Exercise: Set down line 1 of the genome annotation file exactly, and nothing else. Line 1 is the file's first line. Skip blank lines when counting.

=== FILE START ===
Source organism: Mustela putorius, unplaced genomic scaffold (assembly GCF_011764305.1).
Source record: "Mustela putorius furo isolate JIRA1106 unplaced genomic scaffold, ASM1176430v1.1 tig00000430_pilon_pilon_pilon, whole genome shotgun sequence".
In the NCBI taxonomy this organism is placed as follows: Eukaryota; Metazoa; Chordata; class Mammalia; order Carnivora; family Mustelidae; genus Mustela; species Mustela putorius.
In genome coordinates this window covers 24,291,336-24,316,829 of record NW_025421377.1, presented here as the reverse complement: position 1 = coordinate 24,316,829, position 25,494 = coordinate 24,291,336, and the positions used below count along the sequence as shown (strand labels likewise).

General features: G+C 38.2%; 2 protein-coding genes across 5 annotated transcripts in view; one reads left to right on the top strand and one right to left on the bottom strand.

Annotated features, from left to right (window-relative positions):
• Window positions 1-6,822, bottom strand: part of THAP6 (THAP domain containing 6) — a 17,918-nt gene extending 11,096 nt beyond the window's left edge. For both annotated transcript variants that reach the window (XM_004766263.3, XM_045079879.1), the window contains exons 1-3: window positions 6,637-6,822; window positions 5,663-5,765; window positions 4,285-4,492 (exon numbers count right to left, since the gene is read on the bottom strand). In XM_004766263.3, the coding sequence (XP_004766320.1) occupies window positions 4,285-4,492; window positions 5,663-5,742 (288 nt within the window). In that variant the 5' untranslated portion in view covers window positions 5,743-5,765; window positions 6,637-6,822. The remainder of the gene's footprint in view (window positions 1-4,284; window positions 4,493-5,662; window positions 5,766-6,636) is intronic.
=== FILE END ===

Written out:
Source organism: Mustela putorius, unplaced genomic scaffold (assembly GCF_011764305.1).